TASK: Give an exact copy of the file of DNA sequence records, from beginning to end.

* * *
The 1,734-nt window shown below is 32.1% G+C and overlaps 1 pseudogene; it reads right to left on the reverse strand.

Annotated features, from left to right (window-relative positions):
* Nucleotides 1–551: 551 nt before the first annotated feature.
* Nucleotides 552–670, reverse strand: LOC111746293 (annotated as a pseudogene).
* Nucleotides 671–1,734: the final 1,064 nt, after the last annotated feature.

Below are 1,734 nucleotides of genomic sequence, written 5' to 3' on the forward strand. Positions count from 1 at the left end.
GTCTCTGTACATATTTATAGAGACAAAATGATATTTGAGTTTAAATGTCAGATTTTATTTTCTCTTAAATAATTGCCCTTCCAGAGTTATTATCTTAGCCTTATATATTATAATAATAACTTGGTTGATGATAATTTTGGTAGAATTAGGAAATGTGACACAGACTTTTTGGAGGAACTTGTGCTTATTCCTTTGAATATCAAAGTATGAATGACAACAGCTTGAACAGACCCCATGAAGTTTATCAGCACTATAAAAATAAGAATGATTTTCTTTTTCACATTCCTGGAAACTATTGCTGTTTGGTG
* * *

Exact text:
The 1,734-nt window shown below is 32.1% G+C and overlaps 1 pseudogene; it reads right to left on the reverse strand.

Annotated features, from left to right (window-relative positions):
* Nucleotides 1–551: 551 nt before the first annotated feature.
* Nucleotides 552–670, reverse strand: LOC111746293 (annotated as a pseudogene).
* Nucleotides 671–1,734: the final 1,064 nt, after the last annotated feature.

Below are 1,734 nucleotides of genomic sequence, written 5' to 3' on the forward strand. Positions count from 1 at the left end.
GTCTCTGTACATATTTATAGAGACAAAATGATATTTGAGTTTAAATGTCAGATTTTATTTTCTCTTAAATAATTGCCCTTCCAGAGTTATTATCTTAGCCTTATATATTATAATAATAACTTGGTTGATGATAATTTTGGTAGAATTAGGAAATGTGACACAGACTTTTTGGAGGAACTTGTGCTTATTCCTTTGAATATCAAAGTATGAATGACAACAGCTTGAACAGACCCCATGAAGTTTATCAGCACTATAAAAATAAGAATGATTTTCTTTTTCACATTCCTGGAAACTATTGCTGTTTGGTG